1843 Wanganui earthquake

The 1843 Whanganui earthquake occurred on 8 July at 16:45 local time with an estimated magnitude of 7.5 on the Mw scale.[1][2] The maximum perceived intensity was IX (Violent) on the Mercalli intensity scale' possibly reaching X (Extreme).[1] The epicentre is estimated to have been within a zone extending 50 km northeast from Whanganui towards Taihape. GNS Science has this earthquake catalogued and places the epicenter 35 km east of Taihape,[3] near the border of Hawke's Bay. This was the first earthquake in New Zealand over magnitude 7 for which written records exist,[4] and the first for which deaths were recorded.[5]

1843 Wanganui earthquake
1843 Wanganui earthquake is located in New Zealand
1843 Wanganui earthquake
UTC time1843-07-09
Local date8 July 1843 (1843-07-08)
Epicenternear Whanganui, North Island
40°00′S 176°03′E / 40.000°S 176.050°E / -40.000; 176.050Coordinates: 40°00′S 176°03′E / 40.000°S 176.050°E / -40.000; 176.050
Max. intensityX (Extreme)
Casualties2 deaths

Tectonic settingEdit

New Zealand lies along the boundary between the Australian and Pacific Plates. In South Island most of the relative displacement between these plates is taken up along a single dextral (right lateral) strike-slip fault with a major reverse component, the Alpine Fault. In North Island the displacement is mainly taken up along the Kermadec subduction zone, although the remaining dextral strike-slip component of the relative plate motion is accommodated by the North Island Fault System (NIFS).[6] A group of dextral strike-slip structures, known as the Marlborough Fault System, transfer displacement between the mainly transform and convergent type plate boundaries in a complex zone at the northern end of South Island.[7] The presumed epicenter of the 1843 earthquake is not, however, associated with any known fault.

Earthquake characteristicsEdit

The shock was felt over much of North Island and was reported as lasting for three minutes near Mokoia. A magnitude of 7.5 was estimated from the extent of the area that was subject to a shaking level of at least VIII (Severe). At least ten aftershocks were reported on the same day as the mainshock and further shocks were reported until January 1845.[1]


Damage in the Whanganui area reached IX-X on the Mercalli intensity scale.[1] Many houses were damaged, and a brick church at Putiki was destroyed.[5] There was extensive lateral spreading of the terrace margin to the Whanganui River, and a section of Shakespeare Cliff fell into the river. Two people were killed when their house was swept away by one of the landslides caused by the earthquake.[8]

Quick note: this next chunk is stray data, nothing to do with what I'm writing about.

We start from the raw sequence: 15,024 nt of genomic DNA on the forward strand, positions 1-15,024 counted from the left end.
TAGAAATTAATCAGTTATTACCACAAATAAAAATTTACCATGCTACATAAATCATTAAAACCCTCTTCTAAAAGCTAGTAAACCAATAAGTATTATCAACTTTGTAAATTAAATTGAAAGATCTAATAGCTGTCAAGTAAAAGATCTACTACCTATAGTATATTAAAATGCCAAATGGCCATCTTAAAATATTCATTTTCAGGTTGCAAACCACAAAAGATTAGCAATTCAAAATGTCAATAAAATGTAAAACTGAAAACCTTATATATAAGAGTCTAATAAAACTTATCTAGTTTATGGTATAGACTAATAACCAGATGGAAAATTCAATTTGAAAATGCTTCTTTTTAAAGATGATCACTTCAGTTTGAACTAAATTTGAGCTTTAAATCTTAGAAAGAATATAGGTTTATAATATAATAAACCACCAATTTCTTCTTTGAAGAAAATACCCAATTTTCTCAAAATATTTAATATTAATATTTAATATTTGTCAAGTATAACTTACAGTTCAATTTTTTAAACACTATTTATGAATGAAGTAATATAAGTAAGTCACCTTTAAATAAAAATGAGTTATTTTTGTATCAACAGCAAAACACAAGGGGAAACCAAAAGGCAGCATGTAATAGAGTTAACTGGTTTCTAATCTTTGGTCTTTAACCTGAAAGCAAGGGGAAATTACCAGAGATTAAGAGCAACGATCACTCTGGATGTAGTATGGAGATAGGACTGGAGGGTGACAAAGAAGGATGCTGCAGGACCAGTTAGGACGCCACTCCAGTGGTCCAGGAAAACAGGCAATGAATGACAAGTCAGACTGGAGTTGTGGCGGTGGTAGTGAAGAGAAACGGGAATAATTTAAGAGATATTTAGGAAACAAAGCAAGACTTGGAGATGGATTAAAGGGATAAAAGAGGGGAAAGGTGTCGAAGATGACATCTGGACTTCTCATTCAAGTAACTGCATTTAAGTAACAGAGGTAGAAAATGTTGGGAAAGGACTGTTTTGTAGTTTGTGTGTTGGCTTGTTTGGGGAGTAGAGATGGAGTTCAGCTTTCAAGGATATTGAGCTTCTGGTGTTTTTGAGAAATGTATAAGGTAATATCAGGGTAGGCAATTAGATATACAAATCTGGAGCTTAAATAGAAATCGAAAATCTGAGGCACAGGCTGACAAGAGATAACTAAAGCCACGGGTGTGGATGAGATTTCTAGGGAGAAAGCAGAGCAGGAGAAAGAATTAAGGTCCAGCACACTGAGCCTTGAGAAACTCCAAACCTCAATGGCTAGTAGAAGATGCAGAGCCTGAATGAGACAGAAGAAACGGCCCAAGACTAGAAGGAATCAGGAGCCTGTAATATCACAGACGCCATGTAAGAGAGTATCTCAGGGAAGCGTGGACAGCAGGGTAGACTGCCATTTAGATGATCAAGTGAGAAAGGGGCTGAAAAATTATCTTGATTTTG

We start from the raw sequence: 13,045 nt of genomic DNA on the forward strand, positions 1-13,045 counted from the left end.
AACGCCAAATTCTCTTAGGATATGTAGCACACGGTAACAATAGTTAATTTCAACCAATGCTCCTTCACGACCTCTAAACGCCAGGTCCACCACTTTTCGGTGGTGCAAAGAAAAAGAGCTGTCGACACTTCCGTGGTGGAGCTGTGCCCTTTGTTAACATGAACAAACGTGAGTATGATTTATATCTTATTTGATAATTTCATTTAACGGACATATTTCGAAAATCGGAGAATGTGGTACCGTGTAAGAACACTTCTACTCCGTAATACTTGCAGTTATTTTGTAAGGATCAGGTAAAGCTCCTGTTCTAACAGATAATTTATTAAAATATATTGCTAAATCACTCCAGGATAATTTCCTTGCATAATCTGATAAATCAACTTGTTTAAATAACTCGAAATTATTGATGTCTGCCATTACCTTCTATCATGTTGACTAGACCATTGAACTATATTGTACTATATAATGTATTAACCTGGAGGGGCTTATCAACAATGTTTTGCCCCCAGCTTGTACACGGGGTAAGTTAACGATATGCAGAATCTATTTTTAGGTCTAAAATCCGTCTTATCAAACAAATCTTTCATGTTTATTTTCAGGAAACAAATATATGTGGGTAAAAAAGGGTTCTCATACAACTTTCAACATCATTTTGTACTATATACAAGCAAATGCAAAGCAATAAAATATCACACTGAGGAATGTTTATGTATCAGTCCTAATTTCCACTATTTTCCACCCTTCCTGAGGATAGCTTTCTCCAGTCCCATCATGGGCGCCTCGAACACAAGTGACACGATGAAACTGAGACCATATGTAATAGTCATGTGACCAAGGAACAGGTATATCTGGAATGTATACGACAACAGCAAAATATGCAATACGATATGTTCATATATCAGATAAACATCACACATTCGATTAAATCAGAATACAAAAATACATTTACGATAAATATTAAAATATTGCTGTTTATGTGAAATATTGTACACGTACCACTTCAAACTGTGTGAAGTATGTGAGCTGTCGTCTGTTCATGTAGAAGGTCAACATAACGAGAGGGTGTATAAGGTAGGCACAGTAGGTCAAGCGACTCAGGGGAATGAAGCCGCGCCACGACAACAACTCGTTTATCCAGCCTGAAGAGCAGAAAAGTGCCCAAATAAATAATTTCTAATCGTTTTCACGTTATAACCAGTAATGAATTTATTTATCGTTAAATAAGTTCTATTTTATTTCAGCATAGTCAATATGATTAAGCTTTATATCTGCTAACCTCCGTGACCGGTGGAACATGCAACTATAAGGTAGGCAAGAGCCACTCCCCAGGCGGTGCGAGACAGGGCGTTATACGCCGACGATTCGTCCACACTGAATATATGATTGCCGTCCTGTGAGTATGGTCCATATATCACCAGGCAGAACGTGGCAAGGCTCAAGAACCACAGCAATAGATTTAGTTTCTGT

See alsoEdit


  1. ^ a b c d Eiby G.A. (1968). "A descriptive catalogue of New Zealand earthquakes". New Zealand Journal of Geology and Geophysics. 11 (1): 30–32. doi:10.1080/00288306.1968.10423671.
  2. ^ "Significant earthquake". National Geophysical Data Center. Retrieved 28 August 2014.
  3. ^ "GeoNet – Quakes". Archived from the original on 15 January 2015. Retrieved 12 January 2015.
  4. ^ "Civil Defence Emergency Management Group Southland. Page on earthquake hazards". Archived from the original on 3 September 2014. Retrieved 28 August 2014.
  5. ^ a b Eileen McSaveney. "Landslide related fatalities" (PDF). Te Ara The Encyclopedia of New Zealand. Retrieved 28 August 2014.
  6. ^ Mouslopoulou, V.; Nicol, A.; Little, T.A. & Walsh, J.J. (2007). "Terminations of large strike-slip faults: an alternative model from New Zealand". In Cunningham, W. D. & Mann, P. (eds.). Tectonics of Strike-Slip Restraining and Releasing Bends. Special Publication. 290. London: Geological Society. pp. 387–415.
  7. ^ Van Dissen R.; Yeats R.S. (1991). "Hope fault, Jordan thrust, and uplift of the Seaward Kaikoura Range, New Zealand". Geology. 19 (4): 393–396. Bibcode:1991Geo....19..393V. doi:10.1130/0091-7613(1991)019<0393:HFJTAU>2.3.CO;2.
  8. ^ A tremulous motion, Barry Hawkins